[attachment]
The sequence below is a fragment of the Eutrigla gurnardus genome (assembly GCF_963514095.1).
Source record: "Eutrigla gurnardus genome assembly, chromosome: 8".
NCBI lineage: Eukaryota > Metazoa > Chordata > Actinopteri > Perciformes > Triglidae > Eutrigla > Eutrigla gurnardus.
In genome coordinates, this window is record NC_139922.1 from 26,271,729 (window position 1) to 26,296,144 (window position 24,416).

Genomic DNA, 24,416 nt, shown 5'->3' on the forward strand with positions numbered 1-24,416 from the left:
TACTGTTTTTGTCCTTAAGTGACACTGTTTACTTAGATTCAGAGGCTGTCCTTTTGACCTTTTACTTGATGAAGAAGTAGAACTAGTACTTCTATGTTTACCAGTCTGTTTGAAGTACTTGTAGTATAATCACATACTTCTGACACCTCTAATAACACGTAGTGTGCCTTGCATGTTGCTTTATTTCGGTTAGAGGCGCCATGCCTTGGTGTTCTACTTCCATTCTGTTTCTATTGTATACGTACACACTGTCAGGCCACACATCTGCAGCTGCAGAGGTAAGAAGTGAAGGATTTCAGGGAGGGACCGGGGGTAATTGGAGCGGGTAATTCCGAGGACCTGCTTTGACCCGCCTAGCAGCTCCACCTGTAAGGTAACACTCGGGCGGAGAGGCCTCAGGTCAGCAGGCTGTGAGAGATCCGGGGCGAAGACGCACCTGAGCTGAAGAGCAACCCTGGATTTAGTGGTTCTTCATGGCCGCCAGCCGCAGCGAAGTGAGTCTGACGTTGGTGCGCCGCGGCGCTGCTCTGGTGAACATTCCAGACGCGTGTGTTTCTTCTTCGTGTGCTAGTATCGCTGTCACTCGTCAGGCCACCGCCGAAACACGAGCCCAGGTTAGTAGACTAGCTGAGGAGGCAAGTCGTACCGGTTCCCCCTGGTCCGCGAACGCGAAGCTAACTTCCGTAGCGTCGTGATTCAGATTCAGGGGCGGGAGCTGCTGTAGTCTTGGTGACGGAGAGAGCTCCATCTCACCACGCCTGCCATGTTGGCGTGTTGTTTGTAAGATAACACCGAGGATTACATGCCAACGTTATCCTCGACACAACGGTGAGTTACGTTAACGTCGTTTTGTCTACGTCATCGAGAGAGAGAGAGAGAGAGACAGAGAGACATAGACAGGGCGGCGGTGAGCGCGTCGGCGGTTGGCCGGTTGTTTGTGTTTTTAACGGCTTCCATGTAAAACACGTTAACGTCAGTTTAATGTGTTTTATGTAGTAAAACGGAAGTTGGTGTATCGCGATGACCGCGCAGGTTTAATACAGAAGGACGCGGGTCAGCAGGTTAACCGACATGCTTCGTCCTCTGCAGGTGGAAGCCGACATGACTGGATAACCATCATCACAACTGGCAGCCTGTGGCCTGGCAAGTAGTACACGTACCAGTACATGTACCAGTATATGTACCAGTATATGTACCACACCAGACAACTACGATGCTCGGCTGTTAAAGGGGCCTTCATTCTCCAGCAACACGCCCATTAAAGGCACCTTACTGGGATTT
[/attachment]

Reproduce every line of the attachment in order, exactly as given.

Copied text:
The sequence below is a fragment of the Eutrigla gurnardus genome (assembly GCF_963514095.1).
Source record: "Eutrigla gurnardus genome assembly, chromosome: 8".
NCBI lineage: Eukaryota > Metazoa > Chordata > Actinopteri > Perciformes > Triglidae > Eutrigla > Eutrigla gurnardus.
In genome coordinates, this window is record NC_139922.1 from 26,271,729 (window position 1) to 26,296,144 (window position 24,416).

Genomic DNA, 24,416 nt, shown 5'->3' on the forward strand with positions numbered 1-24,416 from the left:
TACTGTTTTTGTCCTTAAGTGACACTGTTTACTTAGATTCAGAGGCTGTCCTTTTGACCTTTTACTTGATGAAGAAGTAGAACTAGTACTTCTATGTTTACCAGTCTGTTTGAAGTACTTGTAGTATAATCACATACTTCTGACACCTCTAATAACACGTAGTGTGCCTTGCATGTTGCTTTATTTCGGTTAGAGGCGCCATGCCTTGGTGTTCTACTTCCATTCTGTTTCTATTGTATACGTACACACTGTCAGGCCACACATCTGCAGCTGCAGAGGTAAGAAGTGAAGGATTTCAGGGAGGGACCGGGGGTAATTGGAGCGGGTAATTCCGAGGACCTGCTTTGACCCGCCTAGCAGCTCCACCTGTAAGGTAACACTCGGGCGGAGAGGCCTCAGGTCAGCAGGCTGTGAGAGATCCGGGGCGAAGACGCACCTGAGCTGAAGAGCAACCCTGGATTTAGTGGTTCTTCATGGCCGCCAGCCGCAGCGAAGTGAGTCTGACGTTGGTGCGCCGCGGCGCTGCTCTGGTGAACATTCCAGACGCGTGTGTTTCTTCTTCGTGTGCTAGTATCGCTGTCACTCGTCAGGCCACCGCCGAAACACGAGCCCAGGTTAGTAGACTAGCTGAGGAGGCAAGTCGTACCGGTTCCCCCTGGTCCGCGAACGCGAAGCTAACTTCCGTAGCGTCGTGATTCAGATTCAGGGGCGGGAGCTGCTGTAGTCTTGGTGACGGAGAGAGCTCCATCTCACCACGCCTGCCATGTTGGCGTGTTGTTTGTAAGATAACACCGAGGATTACATGCCAACGTTATCCTCGACACAACGGTGAGTTACGTTAACGTCGTTTTGTCTACGTCATCGAGAGAGAGAGAGAGAGAGACAGAGAGACATAGACAGGGCGGCGGTGAGCGCGTCGGCGGTTGGCCGGTTGTTTGTGTTTTTAACGGCTTCCATGTAAAACACGTTAACGTCAGTTTAATGTGTTTTATGTAGTAAAACGGAAGTTGGTGTATCGCGATGACCGCGCAGGTTTAATACAGAAGGACGCGGGTCAGCAGGTTAACCGACATGCTTCGTCCTCTGCAGGTGGAAGCCGACATGACTGGATAACCATCATCACAACTGGCAGCCTGTGGCCTGGCAAGTAGTACACGTACCAGTACATGTACCAGTATATGTACCAGTATATGTACCACACCAGACAACTACGATGCTCGGCTGTTAAAGGGGCCTTCATTCTCCAGCAACACGCCCATTAAAGGCACCTTACTGGGATTT